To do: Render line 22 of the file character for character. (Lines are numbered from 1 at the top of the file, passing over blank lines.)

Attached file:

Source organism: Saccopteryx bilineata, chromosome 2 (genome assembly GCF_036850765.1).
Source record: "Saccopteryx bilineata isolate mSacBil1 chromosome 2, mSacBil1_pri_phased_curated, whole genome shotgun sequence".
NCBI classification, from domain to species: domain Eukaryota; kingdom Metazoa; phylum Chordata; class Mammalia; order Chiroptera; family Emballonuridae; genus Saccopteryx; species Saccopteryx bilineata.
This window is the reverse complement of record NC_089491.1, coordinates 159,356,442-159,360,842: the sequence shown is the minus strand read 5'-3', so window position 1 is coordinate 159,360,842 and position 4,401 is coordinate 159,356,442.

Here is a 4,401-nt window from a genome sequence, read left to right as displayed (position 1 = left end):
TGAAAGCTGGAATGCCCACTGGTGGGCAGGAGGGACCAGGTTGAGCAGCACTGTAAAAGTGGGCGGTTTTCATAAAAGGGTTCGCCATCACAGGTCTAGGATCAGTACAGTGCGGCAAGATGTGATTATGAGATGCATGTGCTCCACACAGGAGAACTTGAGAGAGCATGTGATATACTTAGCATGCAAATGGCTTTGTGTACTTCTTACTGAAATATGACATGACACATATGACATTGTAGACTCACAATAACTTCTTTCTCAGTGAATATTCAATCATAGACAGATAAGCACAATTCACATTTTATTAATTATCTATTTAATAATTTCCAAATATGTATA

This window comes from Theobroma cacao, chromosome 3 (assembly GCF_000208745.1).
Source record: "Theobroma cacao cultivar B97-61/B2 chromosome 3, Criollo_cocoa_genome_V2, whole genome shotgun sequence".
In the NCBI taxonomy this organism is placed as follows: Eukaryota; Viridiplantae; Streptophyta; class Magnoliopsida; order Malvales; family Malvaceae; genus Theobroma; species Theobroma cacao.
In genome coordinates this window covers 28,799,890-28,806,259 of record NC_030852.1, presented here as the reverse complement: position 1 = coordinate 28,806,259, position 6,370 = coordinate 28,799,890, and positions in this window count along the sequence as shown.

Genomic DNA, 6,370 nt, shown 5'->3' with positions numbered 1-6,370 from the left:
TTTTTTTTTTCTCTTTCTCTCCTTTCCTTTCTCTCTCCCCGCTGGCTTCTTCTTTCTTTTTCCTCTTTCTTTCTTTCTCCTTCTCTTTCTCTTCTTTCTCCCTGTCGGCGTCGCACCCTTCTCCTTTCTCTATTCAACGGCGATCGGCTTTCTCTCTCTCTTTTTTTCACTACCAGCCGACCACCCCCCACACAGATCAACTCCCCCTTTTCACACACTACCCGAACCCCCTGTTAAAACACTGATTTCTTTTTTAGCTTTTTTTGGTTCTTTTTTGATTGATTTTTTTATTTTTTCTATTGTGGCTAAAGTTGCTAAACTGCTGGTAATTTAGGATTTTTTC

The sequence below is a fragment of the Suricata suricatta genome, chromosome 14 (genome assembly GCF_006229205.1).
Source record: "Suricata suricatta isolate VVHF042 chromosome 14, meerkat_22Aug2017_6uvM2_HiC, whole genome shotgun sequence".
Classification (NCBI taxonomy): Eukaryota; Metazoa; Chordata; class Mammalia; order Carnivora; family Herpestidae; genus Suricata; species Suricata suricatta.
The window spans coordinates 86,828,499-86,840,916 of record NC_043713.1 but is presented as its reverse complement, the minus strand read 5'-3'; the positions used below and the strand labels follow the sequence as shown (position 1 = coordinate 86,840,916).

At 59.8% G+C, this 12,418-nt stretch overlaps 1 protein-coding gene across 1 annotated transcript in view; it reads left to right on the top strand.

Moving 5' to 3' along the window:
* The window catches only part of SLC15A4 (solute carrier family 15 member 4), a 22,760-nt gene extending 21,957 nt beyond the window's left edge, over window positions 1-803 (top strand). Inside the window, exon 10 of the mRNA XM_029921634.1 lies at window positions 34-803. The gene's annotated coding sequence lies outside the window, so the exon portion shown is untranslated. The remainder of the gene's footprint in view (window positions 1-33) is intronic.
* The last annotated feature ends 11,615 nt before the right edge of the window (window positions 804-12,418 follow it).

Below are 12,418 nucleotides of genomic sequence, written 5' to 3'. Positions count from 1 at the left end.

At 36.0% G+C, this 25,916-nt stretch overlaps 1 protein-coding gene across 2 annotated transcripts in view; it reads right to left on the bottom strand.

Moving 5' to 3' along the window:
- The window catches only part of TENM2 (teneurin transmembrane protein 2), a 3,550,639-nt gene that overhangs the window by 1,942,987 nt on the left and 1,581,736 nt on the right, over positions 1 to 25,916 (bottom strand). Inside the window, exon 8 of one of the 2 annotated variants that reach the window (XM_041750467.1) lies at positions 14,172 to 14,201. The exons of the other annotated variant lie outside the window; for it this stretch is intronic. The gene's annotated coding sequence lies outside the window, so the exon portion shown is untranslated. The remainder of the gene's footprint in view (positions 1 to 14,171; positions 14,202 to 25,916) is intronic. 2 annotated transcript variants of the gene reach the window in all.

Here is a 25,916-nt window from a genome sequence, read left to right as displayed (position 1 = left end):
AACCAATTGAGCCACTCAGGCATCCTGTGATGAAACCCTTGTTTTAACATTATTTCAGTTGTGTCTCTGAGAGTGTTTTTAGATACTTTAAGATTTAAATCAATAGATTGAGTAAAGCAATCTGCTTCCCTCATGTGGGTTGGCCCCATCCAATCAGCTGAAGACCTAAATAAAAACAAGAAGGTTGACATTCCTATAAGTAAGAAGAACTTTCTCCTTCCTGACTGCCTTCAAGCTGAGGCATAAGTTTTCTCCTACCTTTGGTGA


At 36.0% G+C, this 25,916-nt stretch overlaps 1 protein-coding gene across 2 annotated transcripts in view; it reads right to left on the bottom strand.